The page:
Is Lymington too posh for a Wetherspoon’s?
The building Wetherspoon's want
Try Googling this to get the answers.
The southern coastal town of Lymington in Hampshire has caused a bit of a flurry of publicity over the last year or so by seeming to be too posh for some national chains. Initially there was the Argos debacle: Argos wanted to take over the site previously occupied by Waitrose (it is now an M&S Simply Food outlet) and there was a local brouhaha about whether the town wanted such an outlet, somebody even suggested that the chain might be more suited to the area of Pennington the adjacent parish. Pennington residents were in uproar as there appeared to be an implication that its parish was not as good as that of Lymington.
Now we have J D Wetherspoon applying to form an outlet in the former Ford building, now occupied by furnishers and household goods suppliers Palfrey and Kemp. The Ford building is interesting architecturally – perhaps it never should have been put next to a church as the styles clash somewhat. The building is 60’s in appearance ( I could be corrected here) A flat fronted modernist façade covered in Portland stone to the first floor, and set back under this a full plate glass frontage. The first floor façade is supported on some pretty ghastly cylindrical pillars sheathed in small mosaic tile popular at one time. Portland stone and mosaic – what a mish mash.
I don’t think Wetherspoon care too much about the architecture, what they want is the space and this building is quite abundant with that. Whatever happens, the building though not fine, needs some love and attention. When I have visited the shop on rainy days there are buckets everywhere catching drips from the leaking roof (flat roofs don’t work well in this country, even Waitrose has leaks). If the building were to remain uncared for much longer it would have to be pulled down, there is already some disintegration of the concrete supports and beams caused by water ingress.
Go to http://www.guardian.co.uk/society/2010/sep/13/lymington-rejects-wetherspoons-pub if you want a picture.
The Ford building next to the site of the Six Bells
The proximity of the church seems to be the main reason or excuse for the protesters. I disagree that this should count. Many churches have inns, pubs or taverns near them, for various historical social reasons both were deemed necessary for the functioning of small communities. Some were even put up for the masons building the church. Consider, masons were invariably itinerant workers and needed accommodation and sustenance. In fact right next to this church there were once two pubs, one the Six Bells, in early times the headquarters of the bellringers. The belltower was built in 1670 so the pub might date from about this time, (source “A Walk through Lymington” Edward King, Kings of Lymington, 1972) has long since gone and the other (once called the Fighting Cocks, then Dorset Arms, then Champagne Charlie’s, then Lymington Tavern) was recently transformed into a surgery. I don’t recall the church or church-goers petitioning for closure of the Dorset Arms, Champagne Charlie’s as it became, or in its last nomenclature, The Lymington Tavern. However I have read (Edward King again) that the Fighting Cocks was closed owing to its bad reputation by a Col. Hammersley in 1882, and only allowed to reopen if the name changed, hence the unimaginitive Dorset Arms. The pubs probably closed because of economic failure, nothing to do with the church.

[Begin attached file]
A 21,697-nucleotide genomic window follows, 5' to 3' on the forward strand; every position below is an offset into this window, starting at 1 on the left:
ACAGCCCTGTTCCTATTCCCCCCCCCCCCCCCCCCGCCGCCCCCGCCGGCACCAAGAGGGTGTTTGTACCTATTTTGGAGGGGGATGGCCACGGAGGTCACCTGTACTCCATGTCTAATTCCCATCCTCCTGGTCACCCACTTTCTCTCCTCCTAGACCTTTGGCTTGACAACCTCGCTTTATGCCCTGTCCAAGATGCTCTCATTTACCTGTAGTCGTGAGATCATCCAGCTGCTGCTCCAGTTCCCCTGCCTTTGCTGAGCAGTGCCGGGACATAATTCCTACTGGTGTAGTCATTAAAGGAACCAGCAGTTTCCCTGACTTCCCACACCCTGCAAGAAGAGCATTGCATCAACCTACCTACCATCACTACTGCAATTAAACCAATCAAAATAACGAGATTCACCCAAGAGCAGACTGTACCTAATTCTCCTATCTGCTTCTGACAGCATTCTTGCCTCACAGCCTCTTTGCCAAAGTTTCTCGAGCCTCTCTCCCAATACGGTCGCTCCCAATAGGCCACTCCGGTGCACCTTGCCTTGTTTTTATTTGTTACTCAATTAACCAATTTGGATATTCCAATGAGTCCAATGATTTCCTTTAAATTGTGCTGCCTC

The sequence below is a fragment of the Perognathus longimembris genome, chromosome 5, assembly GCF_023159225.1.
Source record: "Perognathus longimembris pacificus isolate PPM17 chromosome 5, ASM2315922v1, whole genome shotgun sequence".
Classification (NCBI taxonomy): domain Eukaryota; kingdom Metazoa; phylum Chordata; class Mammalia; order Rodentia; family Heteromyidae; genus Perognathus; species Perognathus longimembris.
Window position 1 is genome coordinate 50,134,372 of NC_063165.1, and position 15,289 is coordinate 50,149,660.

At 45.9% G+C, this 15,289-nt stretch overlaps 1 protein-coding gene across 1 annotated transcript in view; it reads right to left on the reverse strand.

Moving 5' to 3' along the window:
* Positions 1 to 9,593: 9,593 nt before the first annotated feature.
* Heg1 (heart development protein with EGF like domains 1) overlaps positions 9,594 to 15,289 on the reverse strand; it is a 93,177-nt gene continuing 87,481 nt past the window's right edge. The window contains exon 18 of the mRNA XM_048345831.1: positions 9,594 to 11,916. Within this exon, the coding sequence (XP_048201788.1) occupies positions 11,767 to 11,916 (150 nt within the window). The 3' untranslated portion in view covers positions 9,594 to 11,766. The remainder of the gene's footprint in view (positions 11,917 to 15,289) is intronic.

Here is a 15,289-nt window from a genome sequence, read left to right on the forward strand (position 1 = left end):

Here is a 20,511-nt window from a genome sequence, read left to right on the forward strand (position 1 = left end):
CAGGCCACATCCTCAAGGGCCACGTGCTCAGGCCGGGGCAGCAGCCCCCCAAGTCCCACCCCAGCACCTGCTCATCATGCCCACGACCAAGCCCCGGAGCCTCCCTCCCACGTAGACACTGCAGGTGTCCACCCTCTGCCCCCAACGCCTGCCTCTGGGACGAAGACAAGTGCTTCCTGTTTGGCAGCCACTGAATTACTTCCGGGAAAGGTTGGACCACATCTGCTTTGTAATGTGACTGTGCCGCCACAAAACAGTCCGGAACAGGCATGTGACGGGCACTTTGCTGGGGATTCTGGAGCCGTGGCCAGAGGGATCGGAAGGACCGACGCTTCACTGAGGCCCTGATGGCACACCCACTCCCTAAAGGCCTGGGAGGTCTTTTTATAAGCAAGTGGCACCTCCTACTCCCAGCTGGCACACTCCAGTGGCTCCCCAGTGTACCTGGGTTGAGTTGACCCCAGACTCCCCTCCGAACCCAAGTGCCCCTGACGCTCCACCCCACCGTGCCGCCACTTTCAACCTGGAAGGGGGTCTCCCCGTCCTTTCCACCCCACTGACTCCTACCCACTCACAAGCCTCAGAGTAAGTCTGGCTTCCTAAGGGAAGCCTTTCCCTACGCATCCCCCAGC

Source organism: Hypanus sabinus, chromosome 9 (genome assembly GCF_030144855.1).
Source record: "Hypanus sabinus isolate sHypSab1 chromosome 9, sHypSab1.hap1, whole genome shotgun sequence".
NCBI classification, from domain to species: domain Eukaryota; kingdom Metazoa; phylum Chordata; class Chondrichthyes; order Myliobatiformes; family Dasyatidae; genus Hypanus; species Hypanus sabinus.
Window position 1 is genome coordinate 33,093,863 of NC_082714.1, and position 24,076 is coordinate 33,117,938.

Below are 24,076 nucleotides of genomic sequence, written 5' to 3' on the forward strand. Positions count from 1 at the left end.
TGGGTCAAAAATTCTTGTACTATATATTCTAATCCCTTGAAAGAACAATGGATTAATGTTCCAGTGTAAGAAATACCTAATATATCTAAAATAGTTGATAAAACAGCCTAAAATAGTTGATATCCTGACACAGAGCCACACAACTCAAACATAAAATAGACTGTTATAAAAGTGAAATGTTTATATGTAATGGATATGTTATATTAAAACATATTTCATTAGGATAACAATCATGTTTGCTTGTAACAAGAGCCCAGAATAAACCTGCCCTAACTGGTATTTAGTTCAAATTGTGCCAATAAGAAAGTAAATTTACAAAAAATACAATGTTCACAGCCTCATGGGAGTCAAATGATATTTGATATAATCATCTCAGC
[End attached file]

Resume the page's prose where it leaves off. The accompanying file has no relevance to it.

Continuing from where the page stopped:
Site of the Fighting Cocks aka Dorset Arms, the redbrick building, showing proximity to church
Anyway Lymington has lost enough pubs. The smoking ban, recession and changing social habits are putting remaining small pubs at risk. Some say that the introduction of a Wetherspoon’s will be the final nail in the coffin for nearby small pubs. I disagree, as a pub-goer, Wetherspoon’s does not particularly appeal. Their establishments are more outlets than pubs, you cannot stand at the bar so the chances of striking up a conversation with a stranger or local or anyone else for that matter are slim. If you go to a Wetherspoon’s take your own company or be prepared for a very short visit. I lived in Colchester for a time and Wetherspoon opened an outlet in a one time theatre, then cinema, then bingo hall, it was alright but not for me, I went twice. The only Wetherspoon I have remotely liked is the one at Liverpool Street Station (oddly in this one you could stand at the bar), it was heaving, bustling with City commuters and fun (for a short time).
The site of the defunct Bugle
I know that at the moment local watering holes are worried about their survival without there being a Wetherspoon’s, let alone with one. I don’t think the introduction of a Wetherspoon’s outlet will affect them. If we had a McDonalds (oh, how dare I suggest!), I don’t think it would hurt the kebab house.
Kings Arms - this would be the nearest pub to the proposed Wetherspoon